The fact that this is so welcoming to those outside of the industry is a plus; gala tickets are quite expensive and I hope to grab a bunch of galas next year, but if you catch the matinee screenings you end up paying only about £8, which is a steal to see a film months in advance if you ask me. The staff are generally very friendly and it is a very exciting time to be around in London. I will definitely aim to be quicker off the mark next year and hopefully catch some screenings with the cast and crew actually in!

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        27.11.2000 23:28

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        I was lucky enough to bum a ticket for the London Film Festival Gala performance of Sexy Beast, a new brit gangster flick with Ray Winstone, Ben Kingsley and Ian McShane. Like the productions of Guy Madonna's Lock Stock... stable, this enjoyable story of money, love, the love of money and calamari looks like an extended advert. Good fun. Watch it. Anyway, there I was, Max Beastly (without Scary, mind) in a rather disgusting brown leather coat with a matching beret cap, the bloke off of the Flash commercial and me having a lager in the Cafe Royal before the screening. I don't like celebrity bashes much. You know everyone but they haven't got a clue who you are. So you eyebrow flash or nod a hello - just being polite you see, or is it habit? - and they ignore you and you feel stupid. And then I was rude about Amanda Redman's bum but that's another story... Anyway, I digress. This sexy beats film... It's about a retired blagger living the high life in Spain when a low-life from his past life turns up and threatens his life if he doesn't return to his past ways in London and rob a bank for Mr Big. Will he do it? I don't know, I was too busy looking out for celebs.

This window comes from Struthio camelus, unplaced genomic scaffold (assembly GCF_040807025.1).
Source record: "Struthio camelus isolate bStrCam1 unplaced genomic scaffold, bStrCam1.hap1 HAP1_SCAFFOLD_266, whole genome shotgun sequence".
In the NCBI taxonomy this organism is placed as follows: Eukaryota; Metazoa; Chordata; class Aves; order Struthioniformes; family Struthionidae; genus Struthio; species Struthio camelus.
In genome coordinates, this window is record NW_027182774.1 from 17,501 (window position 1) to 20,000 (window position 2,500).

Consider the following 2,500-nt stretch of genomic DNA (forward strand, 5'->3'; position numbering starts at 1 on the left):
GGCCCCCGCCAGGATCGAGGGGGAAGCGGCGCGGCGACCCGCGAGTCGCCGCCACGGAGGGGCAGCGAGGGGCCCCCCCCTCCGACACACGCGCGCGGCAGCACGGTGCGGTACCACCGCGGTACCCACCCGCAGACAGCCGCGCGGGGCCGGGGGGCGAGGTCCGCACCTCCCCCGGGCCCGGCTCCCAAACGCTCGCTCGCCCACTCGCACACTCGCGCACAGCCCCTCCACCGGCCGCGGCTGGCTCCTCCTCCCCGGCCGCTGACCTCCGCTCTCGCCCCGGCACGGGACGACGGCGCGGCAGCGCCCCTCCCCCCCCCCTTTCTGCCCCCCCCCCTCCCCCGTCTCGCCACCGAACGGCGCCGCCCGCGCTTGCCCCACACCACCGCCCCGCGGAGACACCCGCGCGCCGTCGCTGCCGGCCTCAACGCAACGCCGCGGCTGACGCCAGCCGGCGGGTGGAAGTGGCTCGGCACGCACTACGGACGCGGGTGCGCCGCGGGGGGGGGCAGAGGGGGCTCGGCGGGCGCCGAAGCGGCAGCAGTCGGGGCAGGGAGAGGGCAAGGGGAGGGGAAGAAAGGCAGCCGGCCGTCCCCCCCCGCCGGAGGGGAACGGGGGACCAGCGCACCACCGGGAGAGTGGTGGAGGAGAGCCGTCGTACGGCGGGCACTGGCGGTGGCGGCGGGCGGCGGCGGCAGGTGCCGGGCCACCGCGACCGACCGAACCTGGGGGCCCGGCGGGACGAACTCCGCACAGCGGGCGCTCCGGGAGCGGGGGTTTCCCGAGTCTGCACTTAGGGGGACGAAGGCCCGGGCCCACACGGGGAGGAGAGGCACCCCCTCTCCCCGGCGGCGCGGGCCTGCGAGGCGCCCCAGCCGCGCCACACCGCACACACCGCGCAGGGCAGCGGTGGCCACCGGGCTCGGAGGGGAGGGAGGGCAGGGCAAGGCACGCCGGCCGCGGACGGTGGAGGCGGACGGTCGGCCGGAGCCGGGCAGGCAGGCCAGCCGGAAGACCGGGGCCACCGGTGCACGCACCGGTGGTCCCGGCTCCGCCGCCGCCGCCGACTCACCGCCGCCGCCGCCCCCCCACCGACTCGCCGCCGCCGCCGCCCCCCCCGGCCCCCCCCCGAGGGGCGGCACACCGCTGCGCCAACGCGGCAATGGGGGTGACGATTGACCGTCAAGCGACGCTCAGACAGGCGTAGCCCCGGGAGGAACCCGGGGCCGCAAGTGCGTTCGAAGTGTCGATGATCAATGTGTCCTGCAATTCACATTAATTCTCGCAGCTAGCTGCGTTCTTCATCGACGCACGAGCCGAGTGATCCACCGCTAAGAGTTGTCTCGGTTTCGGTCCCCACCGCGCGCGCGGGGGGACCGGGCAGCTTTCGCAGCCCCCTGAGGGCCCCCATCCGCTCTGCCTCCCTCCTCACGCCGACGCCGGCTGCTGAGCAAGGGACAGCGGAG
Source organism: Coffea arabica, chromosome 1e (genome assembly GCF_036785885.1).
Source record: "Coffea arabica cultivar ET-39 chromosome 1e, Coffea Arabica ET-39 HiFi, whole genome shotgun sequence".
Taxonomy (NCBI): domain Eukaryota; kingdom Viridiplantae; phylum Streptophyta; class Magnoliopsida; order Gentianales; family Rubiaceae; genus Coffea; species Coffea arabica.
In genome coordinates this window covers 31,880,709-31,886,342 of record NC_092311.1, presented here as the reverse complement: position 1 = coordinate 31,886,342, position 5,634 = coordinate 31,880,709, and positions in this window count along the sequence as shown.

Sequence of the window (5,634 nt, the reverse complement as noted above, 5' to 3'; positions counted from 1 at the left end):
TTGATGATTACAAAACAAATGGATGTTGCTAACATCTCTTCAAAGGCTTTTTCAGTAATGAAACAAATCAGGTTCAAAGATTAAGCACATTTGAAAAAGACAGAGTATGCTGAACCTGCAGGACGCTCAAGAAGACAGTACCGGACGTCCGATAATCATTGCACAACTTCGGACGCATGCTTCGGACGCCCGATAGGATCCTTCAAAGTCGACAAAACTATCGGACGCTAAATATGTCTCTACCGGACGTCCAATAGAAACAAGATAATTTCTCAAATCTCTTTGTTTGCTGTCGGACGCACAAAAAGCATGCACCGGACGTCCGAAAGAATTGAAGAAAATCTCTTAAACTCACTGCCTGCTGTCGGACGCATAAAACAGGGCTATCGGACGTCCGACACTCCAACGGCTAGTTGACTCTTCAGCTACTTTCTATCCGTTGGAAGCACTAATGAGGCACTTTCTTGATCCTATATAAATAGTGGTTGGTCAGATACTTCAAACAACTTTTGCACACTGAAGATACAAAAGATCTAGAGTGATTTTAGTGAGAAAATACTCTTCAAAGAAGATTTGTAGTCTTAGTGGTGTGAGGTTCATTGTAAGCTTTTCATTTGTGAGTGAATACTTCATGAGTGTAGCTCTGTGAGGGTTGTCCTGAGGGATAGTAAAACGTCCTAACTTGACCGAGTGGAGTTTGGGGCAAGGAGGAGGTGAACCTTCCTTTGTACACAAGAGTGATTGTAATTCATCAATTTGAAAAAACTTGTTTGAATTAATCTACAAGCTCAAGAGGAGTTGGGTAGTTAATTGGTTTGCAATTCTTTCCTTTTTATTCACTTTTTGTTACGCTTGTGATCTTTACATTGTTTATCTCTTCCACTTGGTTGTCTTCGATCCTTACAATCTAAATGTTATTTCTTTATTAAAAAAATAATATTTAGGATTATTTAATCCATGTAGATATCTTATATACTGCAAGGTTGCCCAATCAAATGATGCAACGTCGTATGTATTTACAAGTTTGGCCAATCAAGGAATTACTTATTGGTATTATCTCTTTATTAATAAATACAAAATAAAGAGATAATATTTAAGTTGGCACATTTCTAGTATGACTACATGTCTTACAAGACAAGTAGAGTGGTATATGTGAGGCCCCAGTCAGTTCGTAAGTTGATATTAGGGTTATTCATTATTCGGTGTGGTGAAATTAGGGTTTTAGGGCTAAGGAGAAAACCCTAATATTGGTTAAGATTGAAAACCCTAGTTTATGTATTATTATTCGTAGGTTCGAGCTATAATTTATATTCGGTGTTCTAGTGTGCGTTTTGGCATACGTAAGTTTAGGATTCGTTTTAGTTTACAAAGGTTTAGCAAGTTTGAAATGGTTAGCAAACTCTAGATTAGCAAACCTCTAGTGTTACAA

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        26.10.2000 03:24

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        For all Londoners and those from further afeild, I'd just like to tell you what I think about this year's FF. I haven't been to the London, or any, Film Festival before. But what makes me excited is the prospect of Cameron Crowe's Almost Famous and Ang Lee's Crouching Tiger, Hidden Dragon being shown. Both of these movies are supposed to be excellent, and whilst I can wait for Almost Famous, I don't know if I can wait until January for CT,HD (starring the great Chow Yun Fat). This is the only film that would make me take a day off college for except for maybe a preview of Star Wars Episode II :-). As for the other films, look at the website :-).

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        23.07.2000 17:33
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        The BFI's London Film Festival takes place manly in October, though you can probably get listing for what's going to be round about now, useful as some of the films get sold out fairly quickly. Basically its a 'festival' where about 5 cinemas (including an Odeon in Leicester Square) show a whole host of films, many of which haven't been released in this country and may well never be, on different themes. Last year included films like 'Being John Malkovich', 'The Virgin Suicides' and 'The Insider'. It's a really good way to see unusual films, or even more popular films which haven't been released yet. You'll probably see the uncut version too - I saw 'The Virgin Suicides' last year and it was VERY different to the version which was finally released. There's bound to be something you'll like, though it can be pricey to book in advance - £8 a ticket. Booking on the day makes it £5 though things get sold out. There's also a 'mystery film' which was 'The Insider' last year. They're NOT all completely random films that no one understands and only film critics would be interested in, so I highly recommend it!